By the numbers: More than half of the S&P 500's total cash is held within just 25 companies — or the top 5% — while the bottom 95% of companies hold 73% of the index's debt, according to the Wells Fargo Investment Institute.
What to watch: Corporate debt-loads haven't hit financial crisis levels but analysts at Wells Fargo write, "leverage is rising, and debt burdens may become too large for some companies as this economic cycle extends."
Go deeper: Keep an eye on corporate debt
Statements from Fed governors and regional presidents had often been calibrated based on an individual member's perceived hierarchy within the rate-setting FOMC and their dovish or hawkish leanings. And often they were outright ignored because only the chair's views were seen as important to the market.
But under Jerome Powell, the Fed has bucked that trend. Remarks by FOMC members have been largely in one unified voice.
Driving the news: New York Fed President John Williams said Tuesday U.S. interest rates are already about neutral and it would take some sort of shock to raise them. That came days after Fed Gov. Lael Brainard said the U.S. central bank should stop reducing its balance sheet by late this year.
Why it matters: Brainard and Williams appeared with Chairman Jerome Powell in Bloomberg's profile of "The Fed's nucleus" earlier this year, and are both making the case for an even more dovish Fed.
The details: The first sign that there had been a sea change in the Fed's plans for 2019 came from Bostic on Jan. 7 when he projected just one interest rate increase for the year, saying his business contacts seemed less confident about the coming months, and that "clouds" had developed overseas.
The big picture: As recently as November, the Fed had clearly articulated a plan to raise interest rates 3 times this year and to reduce its balance sheet by $50 billion a month, on "automatic pilot." That would have pulled U.S. interest rates to 3.00–3.25% and reduced balance sheet holdings to around $3.5 trillion. Those numbers are much closer to normal interest rates and balance sheet holdings throughout the Fed's history.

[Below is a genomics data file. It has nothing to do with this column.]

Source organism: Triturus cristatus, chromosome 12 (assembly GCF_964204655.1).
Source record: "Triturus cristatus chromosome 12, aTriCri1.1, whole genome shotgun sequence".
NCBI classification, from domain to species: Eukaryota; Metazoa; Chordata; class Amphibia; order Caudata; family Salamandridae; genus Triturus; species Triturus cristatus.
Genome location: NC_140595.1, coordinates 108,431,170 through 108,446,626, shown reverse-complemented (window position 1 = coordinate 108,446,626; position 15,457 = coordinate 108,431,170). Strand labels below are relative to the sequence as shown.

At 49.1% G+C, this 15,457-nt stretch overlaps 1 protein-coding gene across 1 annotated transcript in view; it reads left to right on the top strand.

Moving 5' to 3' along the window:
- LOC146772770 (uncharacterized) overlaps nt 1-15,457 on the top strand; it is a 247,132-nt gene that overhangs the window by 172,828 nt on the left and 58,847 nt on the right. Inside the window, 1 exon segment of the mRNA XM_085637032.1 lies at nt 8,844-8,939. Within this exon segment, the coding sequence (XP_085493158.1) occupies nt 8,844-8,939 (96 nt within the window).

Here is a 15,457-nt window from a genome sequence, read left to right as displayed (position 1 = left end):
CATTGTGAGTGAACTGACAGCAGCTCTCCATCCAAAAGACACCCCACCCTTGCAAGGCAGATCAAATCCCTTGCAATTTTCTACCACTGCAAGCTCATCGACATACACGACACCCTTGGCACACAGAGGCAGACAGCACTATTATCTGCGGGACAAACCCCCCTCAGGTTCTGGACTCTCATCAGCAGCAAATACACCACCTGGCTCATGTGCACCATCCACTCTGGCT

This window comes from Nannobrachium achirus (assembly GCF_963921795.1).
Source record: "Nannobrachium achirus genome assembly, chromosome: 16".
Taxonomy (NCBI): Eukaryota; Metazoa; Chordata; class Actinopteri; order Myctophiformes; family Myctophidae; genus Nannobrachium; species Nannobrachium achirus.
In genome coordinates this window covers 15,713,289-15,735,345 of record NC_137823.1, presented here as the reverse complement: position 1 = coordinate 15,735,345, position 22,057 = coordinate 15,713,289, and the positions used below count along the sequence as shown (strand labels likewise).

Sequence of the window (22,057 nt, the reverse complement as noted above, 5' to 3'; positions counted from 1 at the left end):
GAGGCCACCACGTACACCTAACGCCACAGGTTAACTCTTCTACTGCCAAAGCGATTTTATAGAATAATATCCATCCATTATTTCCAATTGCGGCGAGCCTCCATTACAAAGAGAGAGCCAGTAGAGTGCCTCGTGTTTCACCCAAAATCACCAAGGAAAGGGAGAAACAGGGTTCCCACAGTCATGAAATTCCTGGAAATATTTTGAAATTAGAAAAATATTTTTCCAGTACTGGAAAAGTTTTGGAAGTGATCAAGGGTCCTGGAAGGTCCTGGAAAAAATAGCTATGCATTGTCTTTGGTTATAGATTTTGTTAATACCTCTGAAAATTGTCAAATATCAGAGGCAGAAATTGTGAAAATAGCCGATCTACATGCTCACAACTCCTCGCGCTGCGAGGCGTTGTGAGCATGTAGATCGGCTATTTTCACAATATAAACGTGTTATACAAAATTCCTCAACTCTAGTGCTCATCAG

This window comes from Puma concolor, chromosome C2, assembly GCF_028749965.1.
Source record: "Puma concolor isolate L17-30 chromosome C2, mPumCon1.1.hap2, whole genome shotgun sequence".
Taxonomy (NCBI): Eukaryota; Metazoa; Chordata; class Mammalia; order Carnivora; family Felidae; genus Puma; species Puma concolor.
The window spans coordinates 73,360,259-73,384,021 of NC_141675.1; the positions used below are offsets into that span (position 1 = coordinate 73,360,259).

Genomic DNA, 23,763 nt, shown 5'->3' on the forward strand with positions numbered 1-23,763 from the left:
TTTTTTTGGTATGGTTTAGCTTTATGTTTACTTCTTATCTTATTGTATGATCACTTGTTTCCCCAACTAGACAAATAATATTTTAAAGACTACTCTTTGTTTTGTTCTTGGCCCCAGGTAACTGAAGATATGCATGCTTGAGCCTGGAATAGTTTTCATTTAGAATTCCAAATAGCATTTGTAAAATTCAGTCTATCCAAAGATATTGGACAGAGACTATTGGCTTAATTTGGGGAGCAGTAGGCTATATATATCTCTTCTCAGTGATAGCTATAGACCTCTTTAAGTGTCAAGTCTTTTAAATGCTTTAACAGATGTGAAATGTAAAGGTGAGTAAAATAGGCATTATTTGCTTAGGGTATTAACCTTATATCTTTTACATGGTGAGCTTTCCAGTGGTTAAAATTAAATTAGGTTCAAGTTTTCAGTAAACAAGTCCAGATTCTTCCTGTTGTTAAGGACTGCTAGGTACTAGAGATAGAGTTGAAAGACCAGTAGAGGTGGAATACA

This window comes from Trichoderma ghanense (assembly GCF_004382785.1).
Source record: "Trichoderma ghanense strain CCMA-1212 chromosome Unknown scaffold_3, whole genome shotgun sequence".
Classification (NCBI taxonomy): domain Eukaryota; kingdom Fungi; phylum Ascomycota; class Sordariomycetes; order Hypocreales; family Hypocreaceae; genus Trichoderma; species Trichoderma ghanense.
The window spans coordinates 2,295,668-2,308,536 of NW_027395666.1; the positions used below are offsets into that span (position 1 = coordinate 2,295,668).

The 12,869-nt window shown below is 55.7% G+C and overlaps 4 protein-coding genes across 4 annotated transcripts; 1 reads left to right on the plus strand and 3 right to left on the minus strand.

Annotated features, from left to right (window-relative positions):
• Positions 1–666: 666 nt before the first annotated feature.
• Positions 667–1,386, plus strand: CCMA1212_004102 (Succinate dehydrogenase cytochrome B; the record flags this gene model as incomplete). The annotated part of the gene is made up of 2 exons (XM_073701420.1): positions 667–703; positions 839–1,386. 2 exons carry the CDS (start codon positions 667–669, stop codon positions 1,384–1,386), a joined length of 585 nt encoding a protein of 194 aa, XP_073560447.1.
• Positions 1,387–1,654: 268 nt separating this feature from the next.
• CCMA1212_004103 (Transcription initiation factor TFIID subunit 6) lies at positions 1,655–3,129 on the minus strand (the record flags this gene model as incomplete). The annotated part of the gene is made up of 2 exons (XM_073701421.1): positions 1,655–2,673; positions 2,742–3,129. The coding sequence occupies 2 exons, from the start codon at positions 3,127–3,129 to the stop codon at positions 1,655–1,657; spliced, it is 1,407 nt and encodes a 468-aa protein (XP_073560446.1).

Be smart: The lower interest rate could be reflective of the lack of inflation currently in the economy, but the increased level of debt held by the Fed on its balance sheet suggests policymakers still feel the need to stimulate what Williams on Tuesday called an economy "in a very good place."
Don't forget: The Fed isn't just holding $4 trillion in U.S. Treasuries and mortgage debt, it's actively buying new debt to replace bonds that mature.
(In his remarks earlier Tuesday, Williams said he expects the Fed to continue reducing its balance sheet this year.)
History: The concept of inoculation in the U.S. was introduced in the 18th century by Onesimus, an African-born man held as a slave by Puritan minister Cotton Mather.
Onesimus told Mather about the centuries-old African tradition of extracting material from an infected person and scratching it into the skin of an uninfected person, effectively exposing that person to the disease and allowing them to build a tolerance. Mather convinced Dr. Zabdiel Boylston to experiment with the procedure when a smallpox epidemic hit Boston in 1721 and more than 240 people were inoculated.
Onesimus' traditional African practice was used to inoculate American soldiers during the Revolutionary War.